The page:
University of California, San Diego
Center for Astrophysics & Space Sciences

Gene Smith's Astronomy Tutorial

Clusters of Galaxies

Clusters of Galaxies
Most galaxies are found in gravitationally-bound groups called "clusters". Clusters can be rich, with several thousand galaxies, or poor, with only 20 or 30 members. The Local Group, the cluster to which our own Milky Way galaxy belongs, is made up of about 30 galaxies.

Clusters of galaxies are classified by their properties;richness (number of members),shape (spherical,flattened, or irregular),and galactic content (spiral-rich,spiral-poor, or elliptical-rich),for example. Some are strong radio sources, while others emit x-rays. The richest nearby cluster is Virgo, 60 million light years from the Milky Way. It contains about 2500 galaxies, mostly ellipticals.

The Local Group of Galaxies

We reside in a small group called the Local Group which is dominated by two giant spiral galaxies, Andromeda and our own Milky Way. In addition to Messier 33, an intermediate mass Sc galaxy, there are 15 ellipticals and 13 irregular galaxies in the cluster, including the Magellanic Clouds, our Galaxy's satellites, Messier 32 and NGC 205, satellites of Andromeda. The group has a size of about 3 million l.y., and has a total mass of 5 x 1012M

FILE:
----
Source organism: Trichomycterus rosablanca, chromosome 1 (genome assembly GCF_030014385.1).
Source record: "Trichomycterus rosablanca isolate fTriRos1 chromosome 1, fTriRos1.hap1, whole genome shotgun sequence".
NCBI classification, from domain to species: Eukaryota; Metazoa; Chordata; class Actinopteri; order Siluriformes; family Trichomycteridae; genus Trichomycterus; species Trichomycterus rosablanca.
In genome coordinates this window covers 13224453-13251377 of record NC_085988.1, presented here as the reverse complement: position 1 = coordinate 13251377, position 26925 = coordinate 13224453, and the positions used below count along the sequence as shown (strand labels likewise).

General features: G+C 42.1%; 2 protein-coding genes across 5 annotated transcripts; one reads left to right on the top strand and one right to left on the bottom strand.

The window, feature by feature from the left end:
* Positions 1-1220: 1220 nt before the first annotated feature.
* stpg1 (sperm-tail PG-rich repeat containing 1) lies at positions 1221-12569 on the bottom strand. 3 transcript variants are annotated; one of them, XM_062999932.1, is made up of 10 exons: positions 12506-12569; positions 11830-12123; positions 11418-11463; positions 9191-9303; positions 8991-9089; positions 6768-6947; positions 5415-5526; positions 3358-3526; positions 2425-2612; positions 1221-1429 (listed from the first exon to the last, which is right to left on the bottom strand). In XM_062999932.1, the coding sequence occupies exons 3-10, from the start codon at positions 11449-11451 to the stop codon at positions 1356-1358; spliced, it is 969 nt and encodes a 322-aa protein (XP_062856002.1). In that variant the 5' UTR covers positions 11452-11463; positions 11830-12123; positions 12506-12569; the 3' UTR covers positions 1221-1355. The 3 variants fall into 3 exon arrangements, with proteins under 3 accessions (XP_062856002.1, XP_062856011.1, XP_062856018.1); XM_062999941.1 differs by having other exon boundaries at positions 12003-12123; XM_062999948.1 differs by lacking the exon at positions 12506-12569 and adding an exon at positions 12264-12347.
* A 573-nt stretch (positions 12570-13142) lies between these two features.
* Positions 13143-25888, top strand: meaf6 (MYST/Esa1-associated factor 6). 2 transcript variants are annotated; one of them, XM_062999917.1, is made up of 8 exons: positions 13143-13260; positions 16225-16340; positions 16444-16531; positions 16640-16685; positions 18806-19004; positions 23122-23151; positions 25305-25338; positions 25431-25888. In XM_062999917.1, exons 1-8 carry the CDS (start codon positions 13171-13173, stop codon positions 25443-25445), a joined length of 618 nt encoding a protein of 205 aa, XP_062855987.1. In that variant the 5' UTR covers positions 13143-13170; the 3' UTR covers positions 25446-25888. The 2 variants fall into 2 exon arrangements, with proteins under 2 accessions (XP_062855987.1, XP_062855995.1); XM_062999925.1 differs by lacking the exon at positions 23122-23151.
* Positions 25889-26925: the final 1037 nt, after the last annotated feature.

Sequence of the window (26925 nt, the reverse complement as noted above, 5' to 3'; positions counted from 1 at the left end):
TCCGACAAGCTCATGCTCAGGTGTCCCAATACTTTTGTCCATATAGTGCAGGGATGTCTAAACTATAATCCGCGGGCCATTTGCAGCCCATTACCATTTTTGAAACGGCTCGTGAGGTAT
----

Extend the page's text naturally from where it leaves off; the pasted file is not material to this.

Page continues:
The Virgo Cluster

The Virgo Cluster, about 50 million l.y. away, is the nearest regular cluster of galaxies with several hundred members. Our Local Group is an outlying member of a "supercluster" of galaxies of which the Virgo Cluster is the dominant member.

The Hercules Cluster of Galaxies

The Hubble Space Telescope has provided the first opportunity to look back into the early universe at clusters. Billions of years ago, clusters contained many more spiral galaxies than they do today. They were probably disrupted over time by collisions and mergers within the clusters.

HST Image of CL0024+1654

CL 0024+1654 is a large cluster of galaxies located 5 billion light-years from Earth. It is distinctive because of its richness (large number of member galaxies), and its magnificent gravitational lens. The blue loops in the foreground are lensed images of a spiral galaxy located behind the cluster.

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Prof. H. E. (Gene) Smith
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Last updated: 26 April 1999